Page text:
October 02, 2007

What we talk about at lunch

On Tuesdays and Thursdays, I eat lunch in the snack bar on campus so that I can hang out with colleagues and students in a relaxed setting. When I sat down today at my usual table, Scientist Guy and his newest grad student, WorksWithPrimates, were talking about the drill, one of Africa's most endangered primates. WorksWithPrimates was describing some of the field work he had done with various primates. "Chimpanzees are so intelligent," he said. "It's just incredible."

Then he was telling me about how he used to work with rehabilitated chimps and mandrills that were going to be released back to the wild. I was remembering Jane Goodall's stories about how social the animals were. The grooming rituals that chimps do seem to me not much different than the grooming rituals the women in my family will do up at camp, brushing each other's hair and such as we sit in the sun.

"Well, it feels good," said WorksWithPrimates, in complete seriousness. He described how he'd just sit still while a chimp or mandrill ran fingers over his short-cropped hair. "Really, there's nothing more relaxing than having a monkey pick bugs out of your hair."

13 comments:

billie said...

Indeed. :-)

Artist Friend said...

It's such an intriguing idea that I'd be willing to put a few in there just to have a mandrill pull them out.

TC said...

When I was a kid, my stepmother used to ask me to pull gray hairs from her head, and I'd do it for hours, combing through with my fingers, finding one, pulling it out at its roots. She would get so relaxed, she's fall asleep. I found it absolutely and utterly fascinating and deeply satisfying. It's my only even vaguely pleasant memory of her, but that's neither here nor there.

amypalko said...

Even at the age of almost 29, if you pulled all the grey hairs from my head, I would be close to bald!
By the way, Jo(e), I've tagged you over at my blog. You can check it out here, and join in if you like. I don't know if you participate in memes, but let me know if you decide to do this one.

Busymomma66 said...

My daughter and I will occasionally take turns brushing each other's hair. We both love it and argue as to who's hair will be brushed last because we both find it very relaxing.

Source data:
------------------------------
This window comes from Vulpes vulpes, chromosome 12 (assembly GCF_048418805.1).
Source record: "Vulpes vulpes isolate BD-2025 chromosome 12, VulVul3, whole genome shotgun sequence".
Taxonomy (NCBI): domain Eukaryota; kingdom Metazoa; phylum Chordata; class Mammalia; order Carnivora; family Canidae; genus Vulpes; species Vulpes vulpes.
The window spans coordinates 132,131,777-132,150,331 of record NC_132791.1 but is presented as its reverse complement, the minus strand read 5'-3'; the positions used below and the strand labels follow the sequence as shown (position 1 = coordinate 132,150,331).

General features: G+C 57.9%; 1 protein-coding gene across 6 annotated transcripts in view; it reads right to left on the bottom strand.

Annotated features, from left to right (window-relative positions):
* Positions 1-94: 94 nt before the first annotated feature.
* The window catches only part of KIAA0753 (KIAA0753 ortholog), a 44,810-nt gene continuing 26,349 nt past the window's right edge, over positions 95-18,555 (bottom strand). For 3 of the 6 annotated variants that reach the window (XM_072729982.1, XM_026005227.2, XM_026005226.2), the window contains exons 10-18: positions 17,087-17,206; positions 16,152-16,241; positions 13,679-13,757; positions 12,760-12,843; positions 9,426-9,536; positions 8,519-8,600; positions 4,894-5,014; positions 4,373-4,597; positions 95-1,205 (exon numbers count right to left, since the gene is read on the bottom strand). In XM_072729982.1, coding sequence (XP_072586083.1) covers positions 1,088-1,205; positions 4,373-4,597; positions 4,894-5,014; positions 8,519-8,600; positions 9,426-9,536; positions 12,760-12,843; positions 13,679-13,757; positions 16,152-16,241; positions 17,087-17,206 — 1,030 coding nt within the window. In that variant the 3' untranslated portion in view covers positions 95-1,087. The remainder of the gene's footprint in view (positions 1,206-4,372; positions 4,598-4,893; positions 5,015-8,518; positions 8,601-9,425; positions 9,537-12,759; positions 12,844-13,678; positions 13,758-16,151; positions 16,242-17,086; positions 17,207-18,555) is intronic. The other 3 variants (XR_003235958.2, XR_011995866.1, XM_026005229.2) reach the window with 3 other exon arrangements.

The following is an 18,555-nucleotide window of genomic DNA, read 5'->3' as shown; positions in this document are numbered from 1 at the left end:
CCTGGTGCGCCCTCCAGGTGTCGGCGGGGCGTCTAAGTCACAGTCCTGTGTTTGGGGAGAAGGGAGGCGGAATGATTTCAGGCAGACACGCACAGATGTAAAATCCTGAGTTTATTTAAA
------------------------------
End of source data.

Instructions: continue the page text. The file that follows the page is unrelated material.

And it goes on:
Cathy said...

When our students go down for a nap (see how I avoid the lie, lay, lain, etc thing?), we have those we have to (lay, lie -- I think it is lie) down with so they can settle down (this is a special education class 00 preshchool). One in particular will go to sleep if you run your hands in his hair. And he likes twirling someone else's hair.

YourFireAnt said...

My next date is definitely going to be a mandrill.

'-)

FA

Yankee T said...

I fall asleep at the hairdresser when I go for a cut and they wash my hair first. My stylist knows I only go for the cut so I can get him to wash my hair. I make him wash it twice.

Mona Buonanotte said...

Oh yeah...the hairdressers, for a lovely luxurious shampoo and condition and head massage, and the cut and highlighting...all of it, every last bit of it, makes me sleepy and content (and sometimes a bit, well, tingly).

kathy a. said...

so interesting what people will say if they feel free to talk about their own interests! that's such an exciting thing about academic life [or, the in-between-classes, sit and have lunch part of it], with so many people doing completely different things.

the thing i still desperately miss about my freshman dorm [1975-6] is that bunches of us used to trade shoulder-rubs. sometimes there would be 10-15-more of us sitting in a line in the hallway, each massaging the shoulders of the person ahead, all of us chattering away in utter contentment. after a few minutes, the person at the front had to go to the back. sigh. heaven.

Bridget said...

amen

Mary Stebbins Taitt said...

It does feel good. My monkey, Mr Grim, was great at grooming and Biker Buddy and I carry on the tradition.

Mary Stebbins Taitt said...

I miss those conversations--it's one of the things I miss about not being at Little Green School.